Additional steps that may be taken at step 36 in order to protect the catalytic converter 20 include decreasing the deceleration enleanment magnitude to minimize lean transient excursions, delaying deceleration fuel cut-off to minimize exposure of the converter to excess oxygen and increasing closed throttle bypass air to ensure complete combustion in the cylinders of the engine 10.

The program then exits the routine of FIG. 3 at step 38. At the beginning of the next 10 millisecond interval, the steps 30 through 38 are again repeated.

Referring to FIG. 4, the converter over-temperature detection routine 34 of FIG. 3 is illustrated. The routine is entered at step 40 and proceeds to a step 42 where it determines whether or not the engine 10 is running. This condition may be detected by the presence of distributor pulses sensed by the engine control unit and from which engine speed is determined and saved at step 32. If the engine is not running, the program proceeds to a step 44 where the predicted value of the temperature of the catalytic converter 20 is set to zero. Thereafter, the program exits the converter over-temperature detection routine at step 46.

Returning to step 42, if it is determined that the engine is running, the program proceeds to a step 48 where a time t stored in a timing register is compared to zero. If t is not zero, the program proceeds to a step 50 where the timing register is decremented. Thereafter, the program exits the routine at step 46. However, if at step 48 it is detected that the time t has been decremented to zero, the program executes a series of steps 52, 54, 56 and 58 to predict the temperature of the catalytic converter 20 in accord with the expression previously described.

At step 52, a look-up routine is executed to determine from a table of values stored in the ROM as a function of engine air flow the value of the first order difference equation coefficient COEF of the aforementioned expression that corresponds to the value of air flow read and saved at step 32 of FIG. 3. This coefficient relates the time constant of the converter temperature change as a function of air flow and is typically smaller for low engine air flow and larger at high air flow. A smaller filter coefficient provides a longer time constant and thus a slower change in the predicted converter temperature in response to transient engine operating conditions. The values of the coefficient COEF were initially determined empirically and stored in the ROM table.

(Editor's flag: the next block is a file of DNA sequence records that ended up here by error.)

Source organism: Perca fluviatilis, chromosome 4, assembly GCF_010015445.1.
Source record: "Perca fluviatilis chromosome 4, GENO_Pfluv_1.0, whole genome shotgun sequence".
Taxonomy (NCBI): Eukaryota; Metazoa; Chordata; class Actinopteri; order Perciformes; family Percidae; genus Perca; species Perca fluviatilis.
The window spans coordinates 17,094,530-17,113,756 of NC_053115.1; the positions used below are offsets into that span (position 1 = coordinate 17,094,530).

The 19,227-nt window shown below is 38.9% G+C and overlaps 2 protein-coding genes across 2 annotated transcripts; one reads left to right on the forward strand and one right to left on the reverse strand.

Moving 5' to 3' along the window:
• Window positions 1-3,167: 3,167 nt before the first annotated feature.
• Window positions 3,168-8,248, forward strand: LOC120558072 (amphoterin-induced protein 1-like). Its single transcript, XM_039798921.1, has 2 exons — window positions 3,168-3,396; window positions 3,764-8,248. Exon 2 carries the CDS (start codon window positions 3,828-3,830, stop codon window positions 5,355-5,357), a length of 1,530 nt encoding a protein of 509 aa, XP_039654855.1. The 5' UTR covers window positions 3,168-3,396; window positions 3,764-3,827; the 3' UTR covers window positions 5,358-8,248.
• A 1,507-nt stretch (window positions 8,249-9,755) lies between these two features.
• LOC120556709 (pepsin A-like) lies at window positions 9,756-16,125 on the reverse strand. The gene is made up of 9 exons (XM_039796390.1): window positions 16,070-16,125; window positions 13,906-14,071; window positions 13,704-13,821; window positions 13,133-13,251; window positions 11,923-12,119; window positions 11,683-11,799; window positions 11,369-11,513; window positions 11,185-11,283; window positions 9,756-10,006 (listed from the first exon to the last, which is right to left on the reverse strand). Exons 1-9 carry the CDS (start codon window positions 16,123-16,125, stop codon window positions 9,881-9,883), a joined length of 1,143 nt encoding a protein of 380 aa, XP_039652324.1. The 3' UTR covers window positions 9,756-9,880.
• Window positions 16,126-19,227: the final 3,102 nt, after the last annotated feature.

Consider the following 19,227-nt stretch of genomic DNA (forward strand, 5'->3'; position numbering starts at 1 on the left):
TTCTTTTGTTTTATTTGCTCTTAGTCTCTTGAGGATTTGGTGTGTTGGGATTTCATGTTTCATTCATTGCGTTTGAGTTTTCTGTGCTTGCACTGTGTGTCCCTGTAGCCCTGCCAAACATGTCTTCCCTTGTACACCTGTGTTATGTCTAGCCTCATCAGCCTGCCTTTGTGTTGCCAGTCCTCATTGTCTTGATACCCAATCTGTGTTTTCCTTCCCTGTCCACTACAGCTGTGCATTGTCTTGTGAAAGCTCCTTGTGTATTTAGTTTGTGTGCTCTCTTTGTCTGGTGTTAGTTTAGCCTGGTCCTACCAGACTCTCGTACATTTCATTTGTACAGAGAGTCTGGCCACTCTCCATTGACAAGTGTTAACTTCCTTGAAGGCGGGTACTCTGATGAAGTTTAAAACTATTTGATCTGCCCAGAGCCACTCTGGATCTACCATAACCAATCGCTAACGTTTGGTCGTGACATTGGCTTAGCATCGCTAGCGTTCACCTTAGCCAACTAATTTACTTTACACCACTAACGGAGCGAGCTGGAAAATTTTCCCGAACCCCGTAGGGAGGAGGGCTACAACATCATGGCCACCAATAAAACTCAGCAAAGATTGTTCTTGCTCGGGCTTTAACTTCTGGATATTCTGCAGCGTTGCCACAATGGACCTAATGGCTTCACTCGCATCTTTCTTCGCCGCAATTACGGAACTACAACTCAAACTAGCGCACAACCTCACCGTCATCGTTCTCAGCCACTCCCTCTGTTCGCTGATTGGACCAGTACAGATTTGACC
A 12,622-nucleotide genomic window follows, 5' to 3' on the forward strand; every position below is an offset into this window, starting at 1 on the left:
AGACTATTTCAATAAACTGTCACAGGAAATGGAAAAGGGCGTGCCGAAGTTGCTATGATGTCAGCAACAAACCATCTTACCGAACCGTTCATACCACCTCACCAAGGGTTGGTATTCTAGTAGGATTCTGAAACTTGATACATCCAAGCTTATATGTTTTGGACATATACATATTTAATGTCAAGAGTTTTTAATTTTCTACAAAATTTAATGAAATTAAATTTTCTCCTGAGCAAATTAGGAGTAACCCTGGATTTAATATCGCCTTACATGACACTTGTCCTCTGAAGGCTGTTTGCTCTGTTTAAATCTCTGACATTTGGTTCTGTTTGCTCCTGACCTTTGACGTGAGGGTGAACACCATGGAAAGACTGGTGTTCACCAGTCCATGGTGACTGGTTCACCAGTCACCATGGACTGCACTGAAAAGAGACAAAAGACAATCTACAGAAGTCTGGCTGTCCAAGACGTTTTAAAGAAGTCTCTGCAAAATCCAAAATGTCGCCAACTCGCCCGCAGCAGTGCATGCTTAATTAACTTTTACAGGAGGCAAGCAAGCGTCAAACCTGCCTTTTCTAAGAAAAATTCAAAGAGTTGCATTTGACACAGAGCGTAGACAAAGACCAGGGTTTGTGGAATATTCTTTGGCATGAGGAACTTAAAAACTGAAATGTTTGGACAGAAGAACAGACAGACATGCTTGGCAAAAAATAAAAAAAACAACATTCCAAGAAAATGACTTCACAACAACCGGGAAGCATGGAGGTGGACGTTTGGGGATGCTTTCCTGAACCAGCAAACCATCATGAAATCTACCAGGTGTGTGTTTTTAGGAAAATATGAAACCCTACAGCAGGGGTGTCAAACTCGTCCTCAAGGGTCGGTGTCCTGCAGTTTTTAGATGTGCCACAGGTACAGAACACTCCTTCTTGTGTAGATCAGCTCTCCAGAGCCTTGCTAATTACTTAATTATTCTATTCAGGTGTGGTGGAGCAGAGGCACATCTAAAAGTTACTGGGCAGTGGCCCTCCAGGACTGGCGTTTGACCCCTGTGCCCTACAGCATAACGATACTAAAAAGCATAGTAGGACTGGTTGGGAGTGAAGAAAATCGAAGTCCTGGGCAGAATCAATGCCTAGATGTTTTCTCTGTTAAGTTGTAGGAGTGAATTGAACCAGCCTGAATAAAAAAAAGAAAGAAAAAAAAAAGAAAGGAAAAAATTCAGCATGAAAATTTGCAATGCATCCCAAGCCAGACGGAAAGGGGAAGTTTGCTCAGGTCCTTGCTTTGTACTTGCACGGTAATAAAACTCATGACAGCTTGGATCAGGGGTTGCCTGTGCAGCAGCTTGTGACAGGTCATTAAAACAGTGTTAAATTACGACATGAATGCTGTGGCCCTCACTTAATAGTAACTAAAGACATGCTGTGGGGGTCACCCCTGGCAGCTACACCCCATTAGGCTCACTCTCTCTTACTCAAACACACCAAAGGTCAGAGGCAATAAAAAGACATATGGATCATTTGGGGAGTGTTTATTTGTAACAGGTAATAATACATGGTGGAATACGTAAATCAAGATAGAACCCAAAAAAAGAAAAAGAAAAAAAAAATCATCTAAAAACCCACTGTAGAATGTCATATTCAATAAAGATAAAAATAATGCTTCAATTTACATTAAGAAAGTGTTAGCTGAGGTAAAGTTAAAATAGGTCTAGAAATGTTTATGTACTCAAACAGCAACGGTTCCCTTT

At step 54, a look-up routine is executed to determine from a table of values stored in the ROM as a function of air/fuel ratio the value of ECEXT, representing the steady state contribution of the temperature of the catalytic converter 20 due to exothermic reactions, that corresponds to the air/fuel ratio of the mixture supplied to the engine 10 via the fuel control routine 36 of FIG. 3. The values of ECEXT were initially determined empirically and stored in the ROM table.

At step 56, a look-up routine is executed to determine from a table of values stored in the ROM as a function of engine air flow the value of EEGT, representing the steady state contribution of the temperature of the catalytic converter at the stoichiometric ratio, that corresponds to the engine air flow read and saved at step 32 of FIG. 3. The values of EEGT were initially determined empirically and stored in the ROM table.

The sum of the steady state temperature contributions established at steps 54 and 56 represents the steady state converter temperature based on the current engine operating condition. At step 58, the temperature of the catalytic converter is predicted by applying the values determined at steps 52, 54, and 56 to the above-described first order difference equation.

By use of the empirically determined values stored in the tables utilized in steps 52, 54 and 56 in the first order difference equation described, an accurate prediction of the temperature of the bed of the catalytic converter 20 is obtained.